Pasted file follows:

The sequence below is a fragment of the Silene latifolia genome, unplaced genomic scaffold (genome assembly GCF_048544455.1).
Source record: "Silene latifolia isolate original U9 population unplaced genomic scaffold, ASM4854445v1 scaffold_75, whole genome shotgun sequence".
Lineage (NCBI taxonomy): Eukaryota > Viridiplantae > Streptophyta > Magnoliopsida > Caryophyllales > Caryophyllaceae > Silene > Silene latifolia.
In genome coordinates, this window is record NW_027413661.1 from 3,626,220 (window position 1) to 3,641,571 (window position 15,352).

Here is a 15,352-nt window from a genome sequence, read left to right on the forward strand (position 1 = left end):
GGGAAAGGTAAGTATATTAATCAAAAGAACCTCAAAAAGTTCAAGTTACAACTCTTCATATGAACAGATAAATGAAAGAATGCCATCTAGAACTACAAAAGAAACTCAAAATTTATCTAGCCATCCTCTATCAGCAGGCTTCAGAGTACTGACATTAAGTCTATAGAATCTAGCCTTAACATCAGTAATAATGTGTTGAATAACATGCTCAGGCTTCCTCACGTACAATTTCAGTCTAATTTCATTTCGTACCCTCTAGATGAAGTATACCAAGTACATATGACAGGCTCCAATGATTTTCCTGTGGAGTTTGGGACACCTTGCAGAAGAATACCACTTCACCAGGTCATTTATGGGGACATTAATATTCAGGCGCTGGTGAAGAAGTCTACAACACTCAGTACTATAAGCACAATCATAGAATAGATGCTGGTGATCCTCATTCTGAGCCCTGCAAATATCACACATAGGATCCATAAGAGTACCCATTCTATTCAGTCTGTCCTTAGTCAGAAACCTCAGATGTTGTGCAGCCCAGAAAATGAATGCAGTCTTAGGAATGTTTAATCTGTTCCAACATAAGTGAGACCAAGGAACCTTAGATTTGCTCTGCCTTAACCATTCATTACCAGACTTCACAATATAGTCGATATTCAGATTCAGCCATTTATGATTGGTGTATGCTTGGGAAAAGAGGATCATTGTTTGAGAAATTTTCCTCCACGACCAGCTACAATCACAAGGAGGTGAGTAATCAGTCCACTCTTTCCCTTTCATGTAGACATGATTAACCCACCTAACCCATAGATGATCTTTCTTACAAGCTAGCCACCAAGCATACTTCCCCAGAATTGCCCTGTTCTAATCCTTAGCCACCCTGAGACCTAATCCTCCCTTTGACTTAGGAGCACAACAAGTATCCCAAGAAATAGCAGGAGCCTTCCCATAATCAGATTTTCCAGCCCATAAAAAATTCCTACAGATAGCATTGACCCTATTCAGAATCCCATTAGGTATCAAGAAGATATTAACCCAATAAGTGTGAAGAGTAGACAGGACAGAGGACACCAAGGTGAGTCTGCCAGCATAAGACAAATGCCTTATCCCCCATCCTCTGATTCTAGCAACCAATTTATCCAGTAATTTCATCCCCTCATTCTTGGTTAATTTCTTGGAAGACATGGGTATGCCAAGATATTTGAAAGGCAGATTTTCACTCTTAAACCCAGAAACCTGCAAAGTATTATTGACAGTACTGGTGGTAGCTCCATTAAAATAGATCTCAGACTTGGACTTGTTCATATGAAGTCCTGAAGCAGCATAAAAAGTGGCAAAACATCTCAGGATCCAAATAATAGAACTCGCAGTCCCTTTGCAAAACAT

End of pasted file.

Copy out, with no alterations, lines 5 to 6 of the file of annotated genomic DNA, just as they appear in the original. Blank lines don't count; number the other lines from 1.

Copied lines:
Here is a 15,352-nt window from a genome sequence, read left to right on the forward strand (position 1 = left end):
GGGAAAGGTAAGTATATTAATCAAAAGAACCTCAAAAAGTTCAAGTTACAACTCTTCATATGAACAGATAAATGAAAGAATGCCATCTAGAACTACAAAAGAAACTCAAAATTTATCTAGCCATCCTCTATCAGCAGGCTTCAGAGTACTGACATTAAGTCTATAGAATCTAGCCTTAACATCAGTAATAATGTGTTGAATAACATGCTCAGGCTTCCTCACGTACAATTTCAGTCTAATTTCATTTCGTACCCTCTAGATGAAGTATACCAAGTACATATGACAGGCTCCAATGATTTTCCTGTGGAGTTTGGGACACCTTGCAGAAGAATACCACTTCACCAGGTCATTTATGGGGACATTAATATTCAGGCGCTGGTGAAGAAGTCTACAACACTCAGTACTATAAGCACAATCATAGAATAGATGCTGGTGATCCTCATTCTGAGCCCTGCAAATATCACACATAGGATCCATAAGAGTACCCATTCTATTCAGTCTGTCCTTAGTCAGAAACCTCAGATGTTGTGCAGCCCAGAAAATGAATGCAGTCTTAGGAATGTTTAATCTGTTCCAACATAAGTGAGACCAAGGAACCTTAGATTTGCTCTGCCTTAACCATTCATTACCAGACTTCACAATATAGTCGATATTCAGATTCAGCCATTTATGATTGGTGTATGCTTGGGAAAAGAGGATCATTGTTTGAGAAATTTTCCTCCACGACCAGCTACAATCACAAGGAGGTGAGTAATCAGTCCACTCTTTCCCTTTCATGTAGACATGATTAACCCACCTAACCCATAGATGATCTTTCTTACAAGCTAGCCACCAAGCATACTTCCCCAGAATTGCCCTGTTCTAATCCTTAGCCACCCTGAGACCTAATCCTCCCTTTGACTTAGGAGCACAACAAGTATCCCAAGAAATAGCAGGAGCCTTCCCATAATCAGATTTTCCAGCCCATAAAAAATTCCTACAGATAGCATTGACCCTATTCAGAATCCCATTAGGTATCAAGAAGATATTAACCCAATAAGTGTGAAGAGTAGACAGGACAGAGGACACCAAGGTGAGTCTGCCAGCATAAGACAAATGCCTTATCCCCCATCCTCTGATTCTAGCAACCAATTTATCCAGTAATTTCATCCCCTCATTCTTGGTTAATTTCTTGGAAGACATGGGTATGCCAAGATATTTGAAAGGCAGATTTTCACTCTTAAACCCAGAAACCTGCAAAGTATTATTGACAGTACTGGTGGTAGCTCCATTAAAATAGATCTCAGACTTGGACTTGTTCATATGAAGTCCTGAAGCAGCATAAAAAGTGGCAAAACATCTCAGGATCCAAATAATAGAACTCGCAGTCCCTTTGCAAAACAT